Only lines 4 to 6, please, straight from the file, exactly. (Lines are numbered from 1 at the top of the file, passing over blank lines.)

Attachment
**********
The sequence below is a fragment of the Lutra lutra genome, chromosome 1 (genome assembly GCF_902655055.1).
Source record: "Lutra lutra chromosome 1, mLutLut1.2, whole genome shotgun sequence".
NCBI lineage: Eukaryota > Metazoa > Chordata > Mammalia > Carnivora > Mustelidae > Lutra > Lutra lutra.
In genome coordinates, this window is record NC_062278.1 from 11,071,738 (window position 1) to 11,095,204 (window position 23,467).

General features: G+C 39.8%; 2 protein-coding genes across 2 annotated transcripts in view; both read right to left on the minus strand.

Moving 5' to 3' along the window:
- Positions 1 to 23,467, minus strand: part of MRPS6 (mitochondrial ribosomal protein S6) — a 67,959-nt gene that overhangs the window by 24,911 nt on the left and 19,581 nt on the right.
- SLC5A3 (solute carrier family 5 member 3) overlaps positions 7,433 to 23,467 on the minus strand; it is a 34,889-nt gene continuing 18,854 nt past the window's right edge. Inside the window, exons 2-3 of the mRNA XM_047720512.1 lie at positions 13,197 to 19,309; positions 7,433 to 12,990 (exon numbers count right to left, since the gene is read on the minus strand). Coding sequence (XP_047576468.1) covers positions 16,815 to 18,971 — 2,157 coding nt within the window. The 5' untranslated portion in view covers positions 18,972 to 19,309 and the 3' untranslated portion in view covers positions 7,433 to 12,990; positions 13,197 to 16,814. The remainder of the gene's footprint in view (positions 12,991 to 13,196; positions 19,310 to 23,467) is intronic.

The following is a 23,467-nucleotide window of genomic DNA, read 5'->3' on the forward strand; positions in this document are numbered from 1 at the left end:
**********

In genome coordinates, this window is record NC_062278.1 from 11,071,738 (window position 1) to 11,095,204 (window position 23,467).

General features: G+C 39.8%; 2 protein-coding genes across 2 annotated transcripts in view; both read right to left on the minus strand.

Moving 5' to 3' along the window: